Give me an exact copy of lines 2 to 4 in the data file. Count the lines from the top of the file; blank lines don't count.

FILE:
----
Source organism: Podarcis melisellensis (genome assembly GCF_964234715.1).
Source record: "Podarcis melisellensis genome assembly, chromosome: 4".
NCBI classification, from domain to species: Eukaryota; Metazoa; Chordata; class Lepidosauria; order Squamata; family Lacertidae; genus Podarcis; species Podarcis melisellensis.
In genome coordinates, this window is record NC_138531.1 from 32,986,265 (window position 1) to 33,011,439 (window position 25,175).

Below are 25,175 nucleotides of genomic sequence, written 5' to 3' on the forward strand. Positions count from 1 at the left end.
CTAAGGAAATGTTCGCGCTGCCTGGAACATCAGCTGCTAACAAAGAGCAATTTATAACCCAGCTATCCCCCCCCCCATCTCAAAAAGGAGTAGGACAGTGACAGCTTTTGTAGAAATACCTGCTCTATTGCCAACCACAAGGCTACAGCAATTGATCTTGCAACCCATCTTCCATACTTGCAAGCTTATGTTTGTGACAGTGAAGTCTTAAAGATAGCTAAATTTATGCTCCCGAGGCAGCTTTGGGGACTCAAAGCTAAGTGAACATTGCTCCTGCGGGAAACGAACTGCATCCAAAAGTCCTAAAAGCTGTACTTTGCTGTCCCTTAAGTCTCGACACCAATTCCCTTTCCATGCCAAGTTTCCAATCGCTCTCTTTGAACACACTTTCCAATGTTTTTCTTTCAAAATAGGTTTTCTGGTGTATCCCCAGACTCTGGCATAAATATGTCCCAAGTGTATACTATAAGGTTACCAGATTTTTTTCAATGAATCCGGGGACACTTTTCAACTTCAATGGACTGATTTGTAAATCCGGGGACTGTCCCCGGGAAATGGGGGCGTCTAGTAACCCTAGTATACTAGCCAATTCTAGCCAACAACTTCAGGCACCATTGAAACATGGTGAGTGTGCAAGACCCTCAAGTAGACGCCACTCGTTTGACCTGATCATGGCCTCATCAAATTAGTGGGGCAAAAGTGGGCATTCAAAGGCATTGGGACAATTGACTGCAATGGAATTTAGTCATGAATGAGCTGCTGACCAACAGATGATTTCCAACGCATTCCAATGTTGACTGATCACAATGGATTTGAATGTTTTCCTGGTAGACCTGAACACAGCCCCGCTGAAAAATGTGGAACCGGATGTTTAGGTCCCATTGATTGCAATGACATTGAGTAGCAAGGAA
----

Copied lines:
Source record: "Podarcis melisellensis genome assembly, chromosome: 4".
NCBI classification, from domain to species: Eukaryota; Metazoa; Chordata; class Lepidosauria; order Squamata; family Lacertidae; genus Podarcis; species Podarcis melisellensis.
In genome coordinates, this window is record NC_138531.1 from 32,986,265 (window position 1) to 33,011,439 (window position 25,175).